“Without [development in developing countries], extremism grows, terrorism becomes a viable option, and pandemic disease increases the prospect of it flourishing,” stated the Vice President.

Biden continued that with over one percent of the U.S. budget going towards foreign diplomacy and development, there are no shortcomings for the U.S. taxpayers.

This is particularly important given the global links the U.S. and recipients have.

Fellow speaker John McCain (R-AZ) highlighted the importance of diplomacy and global development, particularly when the U.S. military cannot tackle all the problems worldwide.

And when 95 percent of the market is abroad and 50 percent are recipients of U.S. exports, there is no denying the connectivity between the U.S. and the global market.

The USGLC is comprised of NGOs and over 400 businesses with individuals coming from academic, religious and political backgrounds who aim to merge the importance of diplomacy and development alongside defense.

For her part, Representative Lowey has been part of State and Foreign Operations Appropriations subcommittee for ten years. Of those ten, she served as chairwoman for four.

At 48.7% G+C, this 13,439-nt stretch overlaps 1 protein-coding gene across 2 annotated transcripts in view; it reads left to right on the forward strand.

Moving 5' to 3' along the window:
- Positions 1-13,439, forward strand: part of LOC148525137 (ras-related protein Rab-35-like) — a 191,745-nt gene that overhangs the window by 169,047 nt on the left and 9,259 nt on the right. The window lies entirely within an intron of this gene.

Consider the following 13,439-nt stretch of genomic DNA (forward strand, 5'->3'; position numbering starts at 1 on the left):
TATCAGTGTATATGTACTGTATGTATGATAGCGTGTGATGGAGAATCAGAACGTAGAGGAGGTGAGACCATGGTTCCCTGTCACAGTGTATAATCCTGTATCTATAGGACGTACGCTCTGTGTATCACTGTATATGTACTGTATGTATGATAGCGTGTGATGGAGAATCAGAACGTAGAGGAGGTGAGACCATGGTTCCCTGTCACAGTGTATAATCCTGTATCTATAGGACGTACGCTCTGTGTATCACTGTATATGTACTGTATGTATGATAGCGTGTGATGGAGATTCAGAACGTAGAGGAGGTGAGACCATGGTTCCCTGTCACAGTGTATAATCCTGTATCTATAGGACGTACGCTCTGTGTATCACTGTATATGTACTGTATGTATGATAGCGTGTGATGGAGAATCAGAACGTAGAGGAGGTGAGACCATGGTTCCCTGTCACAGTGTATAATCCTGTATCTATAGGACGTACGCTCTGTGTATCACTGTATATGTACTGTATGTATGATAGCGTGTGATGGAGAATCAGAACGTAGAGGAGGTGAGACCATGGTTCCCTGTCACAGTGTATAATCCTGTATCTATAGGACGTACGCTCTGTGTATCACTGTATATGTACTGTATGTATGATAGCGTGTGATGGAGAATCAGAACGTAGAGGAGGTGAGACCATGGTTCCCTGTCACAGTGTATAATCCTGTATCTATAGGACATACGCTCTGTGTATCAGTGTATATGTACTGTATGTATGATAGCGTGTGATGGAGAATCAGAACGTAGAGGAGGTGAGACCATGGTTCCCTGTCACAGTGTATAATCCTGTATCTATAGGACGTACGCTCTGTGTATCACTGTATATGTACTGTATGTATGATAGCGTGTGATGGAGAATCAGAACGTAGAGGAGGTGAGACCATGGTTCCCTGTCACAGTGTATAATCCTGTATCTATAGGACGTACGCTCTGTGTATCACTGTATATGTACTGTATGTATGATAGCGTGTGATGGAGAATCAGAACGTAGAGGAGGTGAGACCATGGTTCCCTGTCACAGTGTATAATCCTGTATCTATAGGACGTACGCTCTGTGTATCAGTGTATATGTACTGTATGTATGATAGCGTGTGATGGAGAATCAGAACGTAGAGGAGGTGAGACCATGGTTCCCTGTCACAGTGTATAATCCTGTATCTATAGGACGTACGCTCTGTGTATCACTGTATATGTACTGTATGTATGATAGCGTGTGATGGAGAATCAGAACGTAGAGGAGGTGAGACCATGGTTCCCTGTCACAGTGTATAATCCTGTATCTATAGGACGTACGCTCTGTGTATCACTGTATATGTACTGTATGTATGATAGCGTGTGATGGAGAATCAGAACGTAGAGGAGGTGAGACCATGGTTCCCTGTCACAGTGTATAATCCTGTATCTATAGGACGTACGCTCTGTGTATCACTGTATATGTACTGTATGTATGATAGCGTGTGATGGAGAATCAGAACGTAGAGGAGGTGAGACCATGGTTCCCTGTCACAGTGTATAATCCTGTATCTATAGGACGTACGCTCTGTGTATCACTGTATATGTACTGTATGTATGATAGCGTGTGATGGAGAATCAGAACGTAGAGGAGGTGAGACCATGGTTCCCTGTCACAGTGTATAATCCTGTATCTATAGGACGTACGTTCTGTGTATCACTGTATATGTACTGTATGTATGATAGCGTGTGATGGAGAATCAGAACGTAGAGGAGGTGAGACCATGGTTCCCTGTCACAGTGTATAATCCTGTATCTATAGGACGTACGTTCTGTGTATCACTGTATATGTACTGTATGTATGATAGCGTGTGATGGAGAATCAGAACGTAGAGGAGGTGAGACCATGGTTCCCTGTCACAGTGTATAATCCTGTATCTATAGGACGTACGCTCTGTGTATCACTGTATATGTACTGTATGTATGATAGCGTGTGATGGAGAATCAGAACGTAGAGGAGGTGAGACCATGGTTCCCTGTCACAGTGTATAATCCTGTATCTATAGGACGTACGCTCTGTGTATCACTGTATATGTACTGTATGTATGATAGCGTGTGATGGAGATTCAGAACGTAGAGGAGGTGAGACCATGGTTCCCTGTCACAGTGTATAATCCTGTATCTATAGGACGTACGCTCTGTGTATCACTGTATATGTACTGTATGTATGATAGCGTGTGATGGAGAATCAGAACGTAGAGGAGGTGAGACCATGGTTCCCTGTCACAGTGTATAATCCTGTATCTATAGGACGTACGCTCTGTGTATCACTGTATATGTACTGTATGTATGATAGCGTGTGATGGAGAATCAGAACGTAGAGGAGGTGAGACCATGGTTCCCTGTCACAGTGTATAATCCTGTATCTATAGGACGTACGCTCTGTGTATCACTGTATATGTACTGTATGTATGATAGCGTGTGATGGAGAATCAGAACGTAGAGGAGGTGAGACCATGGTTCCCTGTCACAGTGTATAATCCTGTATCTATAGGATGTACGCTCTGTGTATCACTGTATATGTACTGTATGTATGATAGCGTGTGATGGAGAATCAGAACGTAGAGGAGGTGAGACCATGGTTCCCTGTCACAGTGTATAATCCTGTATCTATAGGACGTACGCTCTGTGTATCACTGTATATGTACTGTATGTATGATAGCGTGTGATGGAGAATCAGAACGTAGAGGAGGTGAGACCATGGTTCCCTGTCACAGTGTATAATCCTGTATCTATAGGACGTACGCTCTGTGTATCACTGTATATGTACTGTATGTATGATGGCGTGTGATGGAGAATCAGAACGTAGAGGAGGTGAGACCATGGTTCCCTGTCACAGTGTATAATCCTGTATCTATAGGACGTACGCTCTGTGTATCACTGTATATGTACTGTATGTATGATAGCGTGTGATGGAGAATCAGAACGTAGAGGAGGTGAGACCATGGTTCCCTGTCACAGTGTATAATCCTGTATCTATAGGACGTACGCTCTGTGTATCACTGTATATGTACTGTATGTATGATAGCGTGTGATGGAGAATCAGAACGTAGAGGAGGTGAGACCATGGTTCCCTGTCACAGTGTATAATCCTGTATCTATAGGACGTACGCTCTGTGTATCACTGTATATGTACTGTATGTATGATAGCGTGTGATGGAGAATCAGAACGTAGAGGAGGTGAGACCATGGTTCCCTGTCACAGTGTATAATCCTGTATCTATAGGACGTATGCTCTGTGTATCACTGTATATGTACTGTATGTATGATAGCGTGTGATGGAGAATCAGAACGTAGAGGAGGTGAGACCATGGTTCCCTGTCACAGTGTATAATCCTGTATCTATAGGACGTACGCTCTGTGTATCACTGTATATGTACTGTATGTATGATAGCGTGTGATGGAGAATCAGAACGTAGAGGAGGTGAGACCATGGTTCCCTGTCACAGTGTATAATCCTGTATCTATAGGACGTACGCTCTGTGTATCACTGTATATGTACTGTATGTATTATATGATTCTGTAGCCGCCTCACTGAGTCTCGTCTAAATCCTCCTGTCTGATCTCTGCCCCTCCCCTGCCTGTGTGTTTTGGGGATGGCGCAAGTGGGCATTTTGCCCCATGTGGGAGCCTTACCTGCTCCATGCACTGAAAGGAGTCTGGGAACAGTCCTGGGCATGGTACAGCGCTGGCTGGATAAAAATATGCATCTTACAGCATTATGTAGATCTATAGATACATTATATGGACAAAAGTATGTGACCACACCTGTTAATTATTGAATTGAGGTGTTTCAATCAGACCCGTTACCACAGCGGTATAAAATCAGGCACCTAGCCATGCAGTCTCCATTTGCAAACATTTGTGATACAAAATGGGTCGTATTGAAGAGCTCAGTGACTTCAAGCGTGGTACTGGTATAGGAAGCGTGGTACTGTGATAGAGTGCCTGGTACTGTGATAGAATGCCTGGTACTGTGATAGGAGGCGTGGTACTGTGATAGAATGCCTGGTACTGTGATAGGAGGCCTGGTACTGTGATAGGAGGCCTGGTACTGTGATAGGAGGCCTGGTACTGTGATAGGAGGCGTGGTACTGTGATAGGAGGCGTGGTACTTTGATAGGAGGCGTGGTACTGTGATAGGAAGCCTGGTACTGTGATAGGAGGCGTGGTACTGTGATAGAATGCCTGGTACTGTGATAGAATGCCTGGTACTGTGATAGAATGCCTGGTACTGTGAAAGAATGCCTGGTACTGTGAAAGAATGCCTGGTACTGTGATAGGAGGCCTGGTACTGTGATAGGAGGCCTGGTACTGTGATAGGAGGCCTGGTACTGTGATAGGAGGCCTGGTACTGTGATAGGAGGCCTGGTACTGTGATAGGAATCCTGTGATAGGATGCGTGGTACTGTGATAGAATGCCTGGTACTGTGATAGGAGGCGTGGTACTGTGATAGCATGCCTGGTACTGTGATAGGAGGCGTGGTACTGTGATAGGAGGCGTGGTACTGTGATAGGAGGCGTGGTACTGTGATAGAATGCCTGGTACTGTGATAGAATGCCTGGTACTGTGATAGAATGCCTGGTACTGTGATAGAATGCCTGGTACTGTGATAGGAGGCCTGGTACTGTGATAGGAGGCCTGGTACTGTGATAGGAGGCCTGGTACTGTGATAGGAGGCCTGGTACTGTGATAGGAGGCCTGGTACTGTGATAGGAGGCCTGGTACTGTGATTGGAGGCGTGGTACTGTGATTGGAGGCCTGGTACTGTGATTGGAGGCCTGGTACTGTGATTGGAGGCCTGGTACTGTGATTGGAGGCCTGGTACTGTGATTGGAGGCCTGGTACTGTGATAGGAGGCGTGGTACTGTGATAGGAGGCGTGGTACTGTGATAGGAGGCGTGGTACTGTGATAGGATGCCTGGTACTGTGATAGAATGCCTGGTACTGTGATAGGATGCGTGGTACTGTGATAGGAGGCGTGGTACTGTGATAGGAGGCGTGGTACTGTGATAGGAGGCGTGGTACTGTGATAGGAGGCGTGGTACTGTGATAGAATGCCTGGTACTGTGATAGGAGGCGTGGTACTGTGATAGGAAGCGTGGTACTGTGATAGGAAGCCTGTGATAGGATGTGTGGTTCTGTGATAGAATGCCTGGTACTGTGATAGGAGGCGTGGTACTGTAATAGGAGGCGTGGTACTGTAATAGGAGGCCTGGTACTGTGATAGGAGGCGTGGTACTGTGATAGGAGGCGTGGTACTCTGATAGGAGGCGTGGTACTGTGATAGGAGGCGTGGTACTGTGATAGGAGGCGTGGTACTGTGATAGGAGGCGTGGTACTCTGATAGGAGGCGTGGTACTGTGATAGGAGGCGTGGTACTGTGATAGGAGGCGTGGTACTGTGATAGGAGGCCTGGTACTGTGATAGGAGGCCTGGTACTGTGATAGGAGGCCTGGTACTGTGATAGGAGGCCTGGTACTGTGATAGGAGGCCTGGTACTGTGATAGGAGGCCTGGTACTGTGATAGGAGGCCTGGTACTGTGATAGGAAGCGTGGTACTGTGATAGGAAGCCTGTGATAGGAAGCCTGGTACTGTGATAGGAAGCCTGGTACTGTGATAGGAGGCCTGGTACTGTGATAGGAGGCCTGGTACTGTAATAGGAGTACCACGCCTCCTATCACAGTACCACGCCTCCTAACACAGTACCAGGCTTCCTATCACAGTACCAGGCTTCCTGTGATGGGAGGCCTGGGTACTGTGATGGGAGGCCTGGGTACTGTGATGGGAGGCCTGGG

As part of that subcommittee, Lowey recently proposed International Violence Against Women Act (IVAWA) to as a means to prioritize the issue of ending violence against women and girls in U.S. foreign policy.

Writing for Politico, Lowey noted her efforts in foreign development include fighting against corruption in Afghanistan.

Regarding the federal budget, Granger emphasized the importance of foreign aid as a means for military readiness in key posts in the world and also affect the livelihood of U.S. citizens who make U.S. products.

The Vice President’s own experience include serving as the ranking Democrat, if not the chairman of the Foreign Relations Committee since 1997 and is currently on a diplomatic visit to East Asia.

As vanguards for foreign policy, the VP and representatives were honored for their service in the fight to prioritize foreign aid, indiscriminate of political leanings.

Miles Abadilla

Sources: CNN, Dallas News, Website of Nita Lowey, Politico, U.S. Global Leadership Coalition